The judge consulted his laptop, likely reviewing guidelines for sentencing, then stared impassively over our heads. His ruddy weather-beaten face might have been agriculturally comedic on the street: nose bent left, ears like antennae, tobacco-stained teeth framed by a cracked-lipped grimace. In a federal courtroom, nodding to the bailiff to instruct the defendant to stand for sentencing, such a physiognomy was no doubt worrisome to those who assumed it mirrored a judicial mentality similarly unrefined. I understood, however, that a rough-and-ready approach to adjudication might work to Nikki’s advantage.

She arose with a single motion and shifted her weight onto one leg, the arc of her buttocks on that side gracefully delineated beneath the thin fabric of her dress. She awaited sentence with the bored expression of a shopper in a checkout line, indifferent to all eyes. This, of course, was deliberate. 

The judge examined her head-to-toe and then repeated the process, blinking and shaking his head. He leaned back into his chair and folded his arms across his belly, eyes closed as if immersed in a private and personal reverie. Long obsolescent hormones — activated by Nikki’s fresh face and form, emboldened by her apparent powerlessness, and piqued by her nonchalance — did what I’d hoped they’d do, swamping his professional judgment beneath a tide of lascivious adoration. His magisterial grimace melted into the dippy grin of an assistant principal disciplining an attractive student caught smoking in the girls’ washroom.

“My personal advice, young lady,” the judge said with a sour smile at me, “is that you distance yourself from persons involved in illegal transactions.”

He sentenced her to two years in the low-security federal prison in Huntsville, Alabama, suspended two years provided she remain within the jurisdiction during the probationary period.

“Jacked up the courthouse and towed it away,” was our attorney’s evaluation of Nikki’s courtroom performance.

#

Eager for a chocolate/caramel/coffee concoction after five months incarceration, Nikki suggested we stop at a Starbucks on our way out of Raleigh. We settled at corner table and she gave me a quick smile as her lips met the creamy surface of her Frappuccino. Affirmation of a durable connection between us? Tacit thanks for my assistance in funding her mom’s surgery? Or merely a flash of happy anticipation before tasting her beverage? 

Possible interpretations that revolved in my mind like the colorful horses on the Treasure Club’s carousel, slowing then halting with a jolt as Nikki’s countenance grew unexpectedly somber. The corners of her lips, tinged white with whipped cream, curled downwards. Unhappy eyes looked directly into mine. Here, at 3:00 pm in an ordinary coffee shop, Cinderella’s clock was striking midnight. The grand ball would end, my pick-up truck would be reduced to a pumpkin, and Princess Charming would write me, her protector and provider for six months, out of the script. No matter I’d introduced her to a business considerably more lucrative than striptease. I was to be re-assigned my original role as an extra, an old coot watching the girls glide by on center stage, waiting his turn to creep forward and slip a twenty-dollar bill into Nikki’s g-string.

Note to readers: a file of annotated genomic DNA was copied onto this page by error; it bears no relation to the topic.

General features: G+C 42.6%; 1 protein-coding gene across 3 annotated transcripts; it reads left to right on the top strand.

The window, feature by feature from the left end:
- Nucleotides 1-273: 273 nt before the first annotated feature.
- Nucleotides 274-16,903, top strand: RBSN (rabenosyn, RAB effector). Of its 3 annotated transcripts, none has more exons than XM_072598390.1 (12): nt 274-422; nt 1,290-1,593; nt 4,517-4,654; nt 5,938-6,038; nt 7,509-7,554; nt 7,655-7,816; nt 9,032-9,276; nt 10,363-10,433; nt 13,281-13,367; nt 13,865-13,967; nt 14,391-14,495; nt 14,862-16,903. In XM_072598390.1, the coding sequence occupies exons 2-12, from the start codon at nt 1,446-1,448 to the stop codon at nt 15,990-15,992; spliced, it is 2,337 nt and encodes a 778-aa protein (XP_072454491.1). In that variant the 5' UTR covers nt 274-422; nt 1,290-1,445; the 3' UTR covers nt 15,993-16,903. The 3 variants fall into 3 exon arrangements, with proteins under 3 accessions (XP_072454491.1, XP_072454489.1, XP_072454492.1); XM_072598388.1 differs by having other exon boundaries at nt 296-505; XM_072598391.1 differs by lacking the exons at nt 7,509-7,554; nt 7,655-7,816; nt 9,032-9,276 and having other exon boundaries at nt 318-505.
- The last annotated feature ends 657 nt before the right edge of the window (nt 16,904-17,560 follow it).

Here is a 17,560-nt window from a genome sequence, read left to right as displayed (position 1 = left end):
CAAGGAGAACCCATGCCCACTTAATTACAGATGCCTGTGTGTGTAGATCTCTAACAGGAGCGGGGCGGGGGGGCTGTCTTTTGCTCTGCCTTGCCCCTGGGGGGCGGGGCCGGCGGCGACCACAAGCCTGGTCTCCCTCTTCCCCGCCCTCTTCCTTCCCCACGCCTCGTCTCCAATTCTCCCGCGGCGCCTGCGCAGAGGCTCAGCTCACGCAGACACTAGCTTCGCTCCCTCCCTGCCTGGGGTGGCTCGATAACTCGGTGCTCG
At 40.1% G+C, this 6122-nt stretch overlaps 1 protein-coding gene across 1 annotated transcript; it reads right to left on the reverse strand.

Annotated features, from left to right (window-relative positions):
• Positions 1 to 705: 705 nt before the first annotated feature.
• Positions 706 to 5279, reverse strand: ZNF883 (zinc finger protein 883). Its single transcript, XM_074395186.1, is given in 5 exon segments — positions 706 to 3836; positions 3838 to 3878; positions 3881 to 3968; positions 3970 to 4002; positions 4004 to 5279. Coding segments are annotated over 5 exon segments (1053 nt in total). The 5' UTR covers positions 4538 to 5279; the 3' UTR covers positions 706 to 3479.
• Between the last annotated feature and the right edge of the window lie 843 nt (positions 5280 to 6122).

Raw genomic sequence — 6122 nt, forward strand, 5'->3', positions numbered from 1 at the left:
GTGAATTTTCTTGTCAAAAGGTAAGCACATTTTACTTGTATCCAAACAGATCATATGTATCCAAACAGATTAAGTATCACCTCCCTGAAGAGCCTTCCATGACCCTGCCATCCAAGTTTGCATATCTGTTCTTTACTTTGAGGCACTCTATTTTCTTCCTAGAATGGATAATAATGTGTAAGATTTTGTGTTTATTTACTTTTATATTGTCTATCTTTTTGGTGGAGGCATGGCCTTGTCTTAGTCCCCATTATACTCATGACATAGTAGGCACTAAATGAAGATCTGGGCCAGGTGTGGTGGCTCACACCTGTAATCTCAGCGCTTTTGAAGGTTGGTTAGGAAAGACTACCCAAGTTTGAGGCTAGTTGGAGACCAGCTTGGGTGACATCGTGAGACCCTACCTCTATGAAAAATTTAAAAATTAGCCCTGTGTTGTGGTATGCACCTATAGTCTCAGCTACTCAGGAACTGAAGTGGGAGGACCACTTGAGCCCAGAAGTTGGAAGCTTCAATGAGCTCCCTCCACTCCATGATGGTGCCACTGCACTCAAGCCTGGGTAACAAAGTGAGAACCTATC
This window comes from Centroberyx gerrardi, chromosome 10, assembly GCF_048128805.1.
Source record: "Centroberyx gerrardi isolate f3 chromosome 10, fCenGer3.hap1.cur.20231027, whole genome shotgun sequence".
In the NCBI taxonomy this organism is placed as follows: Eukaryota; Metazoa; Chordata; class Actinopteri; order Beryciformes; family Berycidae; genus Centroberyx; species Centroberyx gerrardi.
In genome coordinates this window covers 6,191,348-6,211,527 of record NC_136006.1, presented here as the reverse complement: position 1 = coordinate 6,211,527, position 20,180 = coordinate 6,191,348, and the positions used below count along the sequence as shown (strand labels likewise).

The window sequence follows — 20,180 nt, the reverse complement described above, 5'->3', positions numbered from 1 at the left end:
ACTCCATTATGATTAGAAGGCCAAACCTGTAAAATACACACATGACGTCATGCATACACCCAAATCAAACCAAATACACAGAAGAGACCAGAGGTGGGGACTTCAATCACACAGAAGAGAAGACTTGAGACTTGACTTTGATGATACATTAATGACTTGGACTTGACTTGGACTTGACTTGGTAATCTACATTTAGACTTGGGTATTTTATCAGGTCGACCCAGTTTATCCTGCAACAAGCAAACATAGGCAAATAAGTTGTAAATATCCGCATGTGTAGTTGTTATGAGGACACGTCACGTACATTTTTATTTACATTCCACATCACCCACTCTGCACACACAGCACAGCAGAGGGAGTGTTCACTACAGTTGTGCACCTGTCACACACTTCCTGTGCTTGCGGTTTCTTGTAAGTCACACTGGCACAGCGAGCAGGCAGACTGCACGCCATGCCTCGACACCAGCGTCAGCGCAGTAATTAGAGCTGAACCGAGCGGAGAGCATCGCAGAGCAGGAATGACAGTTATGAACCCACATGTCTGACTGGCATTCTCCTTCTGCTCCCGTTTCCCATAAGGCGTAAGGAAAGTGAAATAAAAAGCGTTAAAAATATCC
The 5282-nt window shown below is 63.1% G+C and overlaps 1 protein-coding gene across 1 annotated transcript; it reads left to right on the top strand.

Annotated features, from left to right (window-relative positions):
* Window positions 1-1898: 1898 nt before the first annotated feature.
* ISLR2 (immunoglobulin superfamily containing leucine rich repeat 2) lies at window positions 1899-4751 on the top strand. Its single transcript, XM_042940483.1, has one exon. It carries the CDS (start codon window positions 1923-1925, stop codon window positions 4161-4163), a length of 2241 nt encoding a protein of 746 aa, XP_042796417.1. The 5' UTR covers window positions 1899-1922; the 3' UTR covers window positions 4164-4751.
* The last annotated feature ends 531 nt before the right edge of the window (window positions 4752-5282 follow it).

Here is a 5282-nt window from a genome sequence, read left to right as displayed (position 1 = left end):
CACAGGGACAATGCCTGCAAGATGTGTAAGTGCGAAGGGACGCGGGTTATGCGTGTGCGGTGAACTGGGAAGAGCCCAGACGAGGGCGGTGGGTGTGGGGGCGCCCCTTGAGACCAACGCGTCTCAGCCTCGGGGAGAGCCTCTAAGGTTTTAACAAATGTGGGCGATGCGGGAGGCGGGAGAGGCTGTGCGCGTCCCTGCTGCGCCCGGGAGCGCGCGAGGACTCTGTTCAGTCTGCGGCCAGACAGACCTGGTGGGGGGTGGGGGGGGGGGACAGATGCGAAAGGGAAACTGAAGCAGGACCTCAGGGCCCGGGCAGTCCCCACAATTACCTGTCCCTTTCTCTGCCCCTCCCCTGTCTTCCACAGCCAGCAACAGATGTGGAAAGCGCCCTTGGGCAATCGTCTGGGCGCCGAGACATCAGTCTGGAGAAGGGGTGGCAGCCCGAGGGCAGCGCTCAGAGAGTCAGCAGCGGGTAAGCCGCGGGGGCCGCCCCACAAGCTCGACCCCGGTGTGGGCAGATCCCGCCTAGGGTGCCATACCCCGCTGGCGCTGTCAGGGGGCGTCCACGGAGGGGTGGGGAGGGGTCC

Or so I thought.

Like many persons of tender years, she was fretting about a matter completely beyond her control (or mine).

She wanted to know what U.S. Customs would do with the four confiscated diamonds.

The diamonds would be auctioned, I explained, with the proceeds going to the U.S. Treasury.

“In other words, we’ve donated about $400,000 to the government?”

“That’s about it.” I replied.

She stirred her drink with a tiny wooden stick, then asked: “Do you think Henri-Paul will be in Kisangani two years from now?”

Sid Stern


Sid Stern

Sid Stern operates a small company in Greensboro, North Carolina, home to America’s first lunch counter sit-in and the author O. Henry. Giants of the Jaycees, Sid’s collection of biographical parodies in the style of Plutarch’s Lives, was published by Hard Copy Press in 1989 and his African adventure novel, The Screaming Eagles, was published in serial form by Projector Magazine in 1990.


Photograph by James Venable

James Venable

James Reade Venable was born in Manhattan, New York. He has been published in Conker Nature, F-Stop, Dodho, Black +White Photography and many more. He is a 2x London Photo Festival Monthly Competition Winner. He lives in New York City at the moment.


The Wheat and Tares of Indianapolis, Indiana

(by Daniel R. Jones)

Not so much
wheat as tares these days
if you ask me.
Best let Christ do the culling,

lest I damn someone
He wouldn’t damn.
There are humans
I have to consider:

the black women in checkout lines
who call me “baby” and eke
out the last drop of oxytocin
in my world-weary brain.

Grown men who can’t contain themselves
and whip out phones to film a murder
of crows as it darkens the sky,
countless as cares of this world.

Teenaged boys not yet grown